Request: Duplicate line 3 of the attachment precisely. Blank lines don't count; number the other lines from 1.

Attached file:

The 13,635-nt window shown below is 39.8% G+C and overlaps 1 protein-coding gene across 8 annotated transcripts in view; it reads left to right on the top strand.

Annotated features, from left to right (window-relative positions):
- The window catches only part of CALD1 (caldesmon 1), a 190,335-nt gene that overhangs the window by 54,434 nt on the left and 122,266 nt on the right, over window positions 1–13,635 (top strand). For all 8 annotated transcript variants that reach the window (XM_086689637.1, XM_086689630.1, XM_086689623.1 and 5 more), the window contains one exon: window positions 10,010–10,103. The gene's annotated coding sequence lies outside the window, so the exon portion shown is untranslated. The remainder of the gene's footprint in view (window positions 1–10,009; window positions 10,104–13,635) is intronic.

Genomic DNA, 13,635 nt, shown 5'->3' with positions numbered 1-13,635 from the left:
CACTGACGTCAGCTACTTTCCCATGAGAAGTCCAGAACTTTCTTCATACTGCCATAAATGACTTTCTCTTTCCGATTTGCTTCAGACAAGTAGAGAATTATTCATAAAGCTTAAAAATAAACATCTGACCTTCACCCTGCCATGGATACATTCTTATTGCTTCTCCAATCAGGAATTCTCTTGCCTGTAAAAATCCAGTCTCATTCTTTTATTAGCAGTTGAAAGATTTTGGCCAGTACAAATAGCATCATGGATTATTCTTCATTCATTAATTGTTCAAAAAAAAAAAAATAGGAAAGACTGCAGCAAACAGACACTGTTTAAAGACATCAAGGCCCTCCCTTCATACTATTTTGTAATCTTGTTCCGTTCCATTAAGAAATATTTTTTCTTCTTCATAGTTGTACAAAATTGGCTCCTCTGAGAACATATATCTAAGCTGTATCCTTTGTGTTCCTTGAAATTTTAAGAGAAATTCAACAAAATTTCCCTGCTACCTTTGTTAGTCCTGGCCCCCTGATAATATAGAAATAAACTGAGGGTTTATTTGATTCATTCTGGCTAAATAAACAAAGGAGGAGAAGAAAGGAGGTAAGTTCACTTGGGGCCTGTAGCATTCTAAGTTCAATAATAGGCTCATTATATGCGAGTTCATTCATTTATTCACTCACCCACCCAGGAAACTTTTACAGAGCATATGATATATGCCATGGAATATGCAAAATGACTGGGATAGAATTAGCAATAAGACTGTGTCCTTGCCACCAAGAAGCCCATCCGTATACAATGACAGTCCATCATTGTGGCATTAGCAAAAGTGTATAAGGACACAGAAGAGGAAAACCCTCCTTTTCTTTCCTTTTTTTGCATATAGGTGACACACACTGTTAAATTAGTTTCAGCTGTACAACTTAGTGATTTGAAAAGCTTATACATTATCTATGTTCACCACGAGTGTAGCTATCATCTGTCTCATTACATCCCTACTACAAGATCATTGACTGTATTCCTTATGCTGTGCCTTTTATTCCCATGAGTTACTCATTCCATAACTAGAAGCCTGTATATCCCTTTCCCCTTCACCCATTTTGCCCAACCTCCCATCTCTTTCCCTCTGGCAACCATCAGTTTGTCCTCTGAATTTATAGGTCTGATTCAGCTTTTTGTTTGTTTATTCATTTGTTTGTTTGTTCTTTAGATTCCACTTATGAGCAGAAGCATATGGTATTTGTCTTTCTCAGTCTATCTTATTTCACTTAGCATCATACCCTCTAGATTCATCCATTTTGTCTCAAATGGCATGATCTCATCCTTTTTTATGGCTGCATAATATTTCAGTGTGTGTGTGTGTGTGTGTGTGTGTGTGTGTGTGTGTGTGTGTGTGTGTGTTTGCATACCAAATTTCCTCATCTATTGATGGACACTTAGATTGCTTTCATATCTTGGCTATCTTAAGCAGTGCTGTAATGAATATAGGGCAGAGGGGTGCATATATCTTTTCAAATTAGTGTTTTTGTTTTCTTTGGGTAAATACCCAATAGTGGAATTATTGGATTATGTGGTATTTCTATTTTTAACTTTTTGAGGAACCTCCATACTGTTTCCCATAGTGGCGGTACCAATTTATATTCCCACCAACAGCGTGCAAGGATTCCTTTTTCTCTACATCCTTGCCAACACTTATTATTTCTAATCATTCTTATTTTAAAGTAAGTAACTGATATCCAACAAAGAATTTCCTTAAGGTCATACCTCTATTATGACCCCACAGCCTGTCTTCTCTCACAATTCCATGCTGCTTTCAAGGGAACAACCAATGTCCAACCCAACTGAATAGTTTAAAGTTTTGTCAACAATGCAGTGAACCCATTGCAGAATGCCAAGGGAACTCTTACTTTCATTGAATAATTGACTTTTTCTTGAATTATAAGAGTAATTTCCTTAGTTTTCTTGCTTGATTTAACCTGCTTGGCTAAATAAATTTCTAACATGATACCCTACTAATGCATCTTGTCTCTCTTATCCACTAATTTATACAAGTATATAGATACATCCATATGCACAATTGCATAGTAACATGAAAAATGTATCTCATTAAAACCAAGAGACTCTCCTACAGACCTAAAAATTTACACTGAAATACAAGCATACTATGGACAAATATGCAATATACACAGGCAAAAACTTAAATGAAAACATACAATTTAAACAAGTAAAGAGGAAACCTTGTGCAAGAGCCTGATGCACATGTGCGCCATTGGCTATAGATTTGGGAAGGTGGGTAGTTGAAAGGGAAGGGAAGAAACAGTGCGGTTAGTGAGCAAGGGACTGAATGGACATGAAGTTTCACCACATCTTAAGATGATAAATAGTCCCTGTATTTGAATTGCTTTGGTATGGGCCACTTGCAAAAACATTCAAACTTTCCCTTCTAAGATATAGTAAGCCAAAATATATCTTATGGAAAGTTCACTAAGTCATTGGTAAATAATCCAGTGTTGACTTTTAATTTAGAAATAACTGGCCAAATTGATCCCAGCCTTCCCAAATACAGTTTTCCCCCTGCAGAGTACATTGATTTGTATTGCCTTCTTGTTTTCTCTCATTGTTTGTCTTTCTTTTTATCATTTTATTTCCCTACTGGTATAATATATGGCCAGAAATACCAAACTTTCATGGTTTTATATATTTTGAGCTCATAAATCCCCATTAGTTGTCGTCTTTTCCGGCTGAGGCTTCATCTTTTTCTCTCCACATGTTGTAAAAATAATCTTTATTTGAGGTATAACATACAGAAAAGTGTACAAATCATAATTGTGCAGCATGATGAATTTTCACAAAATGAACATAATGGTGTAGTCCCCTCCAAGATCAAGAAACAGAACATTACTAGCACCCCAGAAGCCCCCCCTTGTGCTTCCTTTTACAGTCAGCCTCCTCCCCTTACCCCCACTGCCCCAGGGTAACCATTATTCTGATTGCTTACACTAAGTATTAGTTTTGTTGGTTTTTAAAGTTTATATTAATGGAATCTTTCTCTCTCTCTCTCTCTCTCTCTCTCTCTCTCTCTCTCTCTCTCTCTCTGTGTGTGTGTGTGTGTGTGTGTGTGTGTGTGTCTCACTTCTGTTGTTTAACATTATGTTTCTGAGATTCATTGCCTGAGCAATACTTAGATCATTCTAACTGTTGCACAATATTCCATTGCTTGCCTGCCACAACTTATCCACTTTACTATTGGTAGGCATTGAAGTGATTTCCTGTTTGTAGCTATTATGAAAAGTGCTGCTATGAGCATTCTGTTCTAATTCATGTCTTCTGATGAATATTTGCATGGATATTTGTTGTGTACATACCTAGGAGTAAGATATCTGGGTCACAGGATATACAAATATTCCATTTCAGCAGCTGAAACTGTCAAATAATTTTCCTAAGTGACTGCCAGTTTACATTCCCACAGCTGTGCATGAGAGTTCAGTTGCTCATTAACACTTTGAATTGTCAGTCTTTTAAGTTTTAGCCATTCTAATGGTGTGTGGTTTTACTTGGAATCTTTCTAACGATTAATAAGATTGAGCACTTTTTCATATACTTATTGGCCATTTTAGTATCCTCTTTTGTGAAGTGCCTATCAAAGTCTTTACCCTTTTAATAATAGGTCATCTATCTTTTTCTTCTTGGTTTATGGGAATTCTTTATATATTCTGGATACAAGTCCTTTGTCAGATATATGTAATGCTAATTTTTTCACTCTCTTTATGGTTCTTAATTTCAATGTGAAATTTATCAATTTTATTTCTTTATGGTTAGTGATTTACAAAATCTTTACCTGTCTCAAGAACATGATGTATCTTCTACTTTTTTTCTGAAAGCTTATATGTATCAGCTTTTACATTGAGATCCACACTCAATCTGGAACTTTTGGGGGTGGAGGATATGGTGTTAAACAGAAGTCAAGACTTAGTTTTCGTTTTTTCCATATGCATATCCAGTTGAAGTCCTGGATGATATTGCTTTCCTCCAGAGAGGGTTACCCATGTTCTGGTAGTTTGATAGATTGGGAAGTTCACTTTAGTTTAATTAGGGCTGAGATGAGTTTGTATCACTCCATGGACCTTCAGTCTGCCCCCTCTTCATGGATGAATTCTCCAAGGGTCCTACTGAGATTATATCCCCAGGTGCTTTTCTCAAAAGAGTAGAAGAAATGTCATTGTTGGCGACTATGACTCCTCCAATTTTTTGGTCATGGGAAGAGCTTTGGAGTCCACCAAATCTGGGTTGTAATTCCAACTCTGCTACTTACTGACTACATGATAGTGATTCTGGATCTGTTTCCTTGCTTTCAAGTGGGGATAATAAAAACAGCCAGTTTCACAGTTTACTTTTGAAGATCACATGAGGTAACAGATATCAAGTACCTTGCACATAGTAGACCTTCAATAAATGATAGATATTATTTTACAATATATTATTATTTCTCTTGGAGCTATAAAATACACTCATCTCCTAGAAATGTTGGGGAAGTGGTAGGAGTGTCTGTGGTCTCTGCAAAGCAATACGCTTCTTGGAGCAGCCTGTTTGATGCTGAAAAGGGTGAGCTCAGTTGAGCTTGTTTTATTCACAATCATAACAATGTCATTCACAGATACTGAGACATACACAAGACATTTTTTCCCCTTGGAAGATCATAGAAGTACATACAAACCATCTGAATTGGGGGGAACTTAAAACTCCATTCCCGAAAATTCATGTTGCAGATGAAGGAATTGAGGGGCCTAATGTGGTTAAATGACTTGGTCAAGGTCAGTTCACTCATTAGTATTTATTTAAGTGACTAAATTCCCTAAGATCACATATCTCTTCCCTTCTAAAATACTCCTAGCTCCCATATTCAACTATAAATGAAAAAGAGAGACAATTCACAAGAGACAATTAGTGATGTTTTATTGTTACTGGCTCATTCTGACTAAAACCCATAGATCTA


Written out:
- The window catches only part of CALD1 (caldesmon 1), a 190,335-nt gene that overhangs the window by 54,434 nt on the left and 122,266 nt on the right, over window positions 1–13,635 (top strand). For all 8 annotated transcript variants that reach the window (XM_086689637.1, XM_086689630.1, XM_086689623.1 and 5 more), the window contains one exon: window positions 10,010–10,103. The gene's annotated coding sequence lies outside the window, so the exon portion shown is untranslated. The remainder of the gene's footprint in view (window positions 1–10,009; window positions 10,104–13,635) is intronic.